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Implementing Changes to Technique

Over the last several months I’ve written a lot about technique.  From the “Six Fundamentals” to a series on common technique errors and their fixes I’ve put a lot of material out there for people to read.  If you’re a Paddle Monster member with access to all the articles, there is certainly enough information for you to understand what constitutes “effective technique” and to identify both mistakes and the necessary corrections when looking at someone’s stroke.  

That said, it’s one thing to be able to identify a problem with technique and the necessary corrections.  It’s another thing entirely to implement the necessary corrections and actually make someone’s technique (or your own) more effective.  So, let’s look at a process and some of the tools you can use to affect positive change to technique, be it yours or anyone else’s.

Collect some video

While you can get a pretty good feeling for what someone is doing by just watching them paddle, you can really drill down on exactly what is going on if you assess someone’s technique on video.  

Video is easy to obtain.  You can just pull out your phone and grab some video as someone paddles by.  Similarly, anyone on shore can do the same for you and then share the video they take.  While it is obviously ideal to film from a motor boat that can follow along beside the paddler, it’s not necessary.  Filming from a boat will allow you to collect a lot of strokes from a direct side view, but you can get enough strokes to work from by simply standing on shore and filming as someone paddles by.  Make sure that the paddler is paddling on the camera side as they pass by and make sure they are far enough from the camera so that you can see their whole board and body but are not so far away that they are too small in the frame.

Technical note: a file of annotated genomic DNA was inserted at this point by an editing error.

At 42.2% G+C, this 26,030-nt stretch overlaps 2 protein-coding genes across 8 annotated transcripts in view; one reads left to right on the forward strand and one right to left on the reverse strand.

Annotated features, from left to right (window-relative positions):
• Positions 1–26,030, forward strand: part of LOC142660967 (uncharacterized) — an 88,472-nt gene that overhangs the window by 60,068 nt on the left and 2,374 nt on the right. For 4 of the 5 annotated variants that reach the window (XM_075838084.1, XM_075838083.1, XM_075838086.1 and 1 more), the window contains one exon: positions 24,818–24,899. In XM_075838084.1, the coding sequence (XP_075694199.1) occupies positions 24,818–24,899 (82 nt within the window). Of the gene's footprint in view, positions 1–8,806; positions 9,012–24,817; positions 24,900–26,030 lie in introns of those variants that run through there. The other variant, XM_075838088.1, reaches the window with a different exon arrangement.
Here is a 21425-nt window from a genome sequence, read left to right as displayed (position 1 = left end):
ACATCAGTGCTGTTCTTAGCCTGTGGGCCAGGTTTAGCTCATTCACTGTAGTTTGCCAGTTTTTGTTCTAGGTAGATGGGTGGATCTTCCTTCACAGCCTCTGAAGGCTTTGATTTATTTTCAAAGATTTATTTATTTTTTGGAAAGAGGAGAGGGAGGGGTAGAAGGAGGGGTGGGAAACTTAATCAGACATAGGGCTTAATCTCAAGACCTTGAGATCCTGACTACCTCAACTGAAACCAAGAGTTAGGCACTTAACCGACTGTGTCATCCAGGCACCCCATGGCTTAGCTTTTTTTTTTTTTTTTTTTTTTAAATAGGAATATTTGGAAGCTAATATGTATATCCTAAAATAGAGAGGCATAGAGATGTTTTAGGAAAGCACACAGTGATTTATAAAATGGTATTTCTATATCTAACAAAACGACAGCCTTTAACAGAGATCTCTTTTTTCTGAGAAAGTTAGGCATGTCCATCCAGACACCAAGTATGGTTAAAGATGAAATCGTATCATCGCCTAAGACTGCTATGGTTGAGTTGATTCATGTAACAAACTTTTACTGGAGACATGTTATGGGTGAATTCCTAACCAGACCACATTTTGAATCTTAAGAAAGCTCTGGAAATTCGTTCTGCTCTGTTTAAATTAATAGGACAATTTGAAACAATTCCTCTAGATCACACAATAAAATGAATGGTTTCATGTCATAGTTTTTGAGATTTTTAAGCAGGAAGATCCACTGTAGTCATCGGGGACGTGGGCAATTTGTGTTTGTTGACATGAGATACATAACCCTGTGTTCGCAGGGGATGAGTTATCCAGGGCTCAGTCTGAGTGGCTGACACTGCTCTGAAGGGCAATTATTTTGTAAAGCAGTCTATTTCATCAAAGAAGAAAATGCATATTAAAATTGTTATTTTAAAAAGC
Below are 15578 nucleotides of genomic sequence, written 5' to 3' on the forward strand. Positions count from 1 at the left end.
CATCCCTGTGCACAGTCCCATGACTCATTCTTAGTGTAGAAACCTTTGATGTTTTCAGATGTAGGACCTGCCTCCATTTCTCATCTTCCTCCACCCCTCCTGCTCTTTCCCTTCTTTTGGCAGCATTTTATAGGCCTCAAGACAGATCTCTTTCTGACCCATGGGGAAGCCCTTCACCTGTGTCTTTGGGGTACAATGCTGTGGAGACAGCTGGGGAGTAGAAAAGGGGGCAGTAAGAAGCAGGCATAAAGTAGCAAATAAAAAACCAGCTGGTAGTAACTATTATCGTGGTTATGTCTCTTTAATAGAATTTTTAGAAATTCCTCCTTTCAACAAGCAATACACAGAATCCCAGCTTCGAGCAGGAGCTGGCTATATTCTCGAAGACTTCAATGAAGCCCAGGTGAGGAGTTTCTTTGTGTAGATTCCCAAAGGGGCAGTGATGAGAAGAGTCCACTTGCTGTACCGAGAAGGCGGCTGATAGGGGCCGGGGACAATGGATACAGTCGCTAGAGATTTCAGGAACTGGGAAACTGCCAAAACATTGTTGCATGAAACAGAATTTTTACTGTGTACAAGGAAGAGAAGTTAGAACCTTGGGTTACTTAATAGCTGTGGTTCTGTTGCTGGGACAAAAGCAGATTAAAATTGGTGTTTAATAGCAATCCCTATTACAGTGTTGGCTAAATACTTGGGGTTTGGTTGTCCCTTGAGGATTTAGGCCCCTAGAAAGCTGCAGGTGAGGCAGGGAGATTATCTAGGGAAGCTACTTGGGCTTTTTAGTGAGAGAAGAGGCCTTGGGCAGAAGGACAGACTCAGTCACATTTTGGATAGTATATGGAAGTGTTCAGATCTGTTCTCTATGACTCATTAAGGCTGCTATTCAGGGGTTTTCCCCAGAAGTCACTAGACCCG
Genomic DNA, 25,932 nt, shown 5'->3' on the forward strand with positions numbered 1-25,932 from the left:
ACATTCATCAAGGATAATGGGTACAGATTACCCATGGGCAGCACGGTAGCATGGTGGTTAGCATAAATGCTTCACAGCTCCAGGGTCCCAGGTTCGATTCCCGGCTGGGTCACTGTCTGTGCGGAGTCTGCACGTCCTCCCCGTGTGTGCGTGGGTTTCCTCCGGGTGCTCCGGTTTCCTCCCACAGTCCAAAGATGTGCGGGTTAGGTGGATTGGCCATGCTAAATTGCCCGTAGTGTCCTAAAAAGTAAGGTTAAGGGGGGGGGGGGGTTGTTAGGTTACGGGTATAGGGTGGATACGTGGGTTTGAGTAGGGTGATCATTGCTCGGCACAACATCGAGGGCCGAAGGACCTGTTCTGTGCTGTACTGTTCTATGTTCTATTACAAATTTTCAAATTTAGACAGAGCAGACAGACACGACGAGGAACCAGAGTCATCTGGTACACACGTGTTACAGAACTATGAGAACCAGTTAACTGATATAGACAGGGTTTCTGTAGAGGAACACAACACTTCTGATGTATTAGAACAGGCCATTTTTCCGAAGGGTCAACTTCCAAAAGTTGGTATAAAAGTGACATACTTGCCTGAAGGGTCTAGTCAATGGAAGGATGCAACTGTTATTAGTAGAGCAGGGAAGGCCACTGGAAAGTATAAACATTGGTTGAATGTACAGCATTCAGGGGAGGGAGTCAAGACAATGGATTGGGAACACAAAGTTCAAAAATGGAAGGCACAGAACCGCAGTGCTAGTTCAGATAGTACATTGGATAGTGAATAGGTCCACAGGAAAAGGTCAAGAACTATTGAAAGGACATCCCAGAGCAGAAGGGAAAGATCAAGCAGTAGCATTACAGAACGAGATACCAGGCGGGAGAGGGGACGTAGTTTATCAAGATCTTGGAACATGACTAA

If you’re videoing a relatively novice paddler, having them paddle at level 2 to 3 pace is adequate.  You’ll probably want them to do a few passes as well, as novice paddlers tend to be a little less consistent with their paddling than more advanced paddlers.  In this case, a larger sample size of strokes to evaluate is probably a good idea. 

If you’re filming a more advanced paddler, you can have them paddle by at race pace.  There is no sense in having someone paddle too slowly when you film.  You want to know what they are doing when they are working like they would in a workout or race, not when they are paddling really slow and cautiously.  Try to make sure that their paddling is consistent from stroke to stroke so that the stroke that ends up being directly in front of the camera is representative of all the strokes that the paddler is taking.  If there is any doubt about this, ask them to do another pass by the camera.

View the video

You can view the video on your phone initially to make sure that the quality of your filming is adequate.  However, for assessing technique you’ll ideally want to view the video on a bigger screen.  At the very least this means using a tablet.  Better still, use a laptop or desktop computer.  Using a computer allows you the luxury of using the cursor keys at the bottom right of the keyboard to advance the video.  Holding the forward or backward key down advances the video in slow motion either forward or backward.  Touching the key once advances the video one frame at a time.  Both slow motion and frame-by-frame provide real clarity to what the paddler is doing and allow you to stop the video at any point in the stroke to assess both paddle and body position.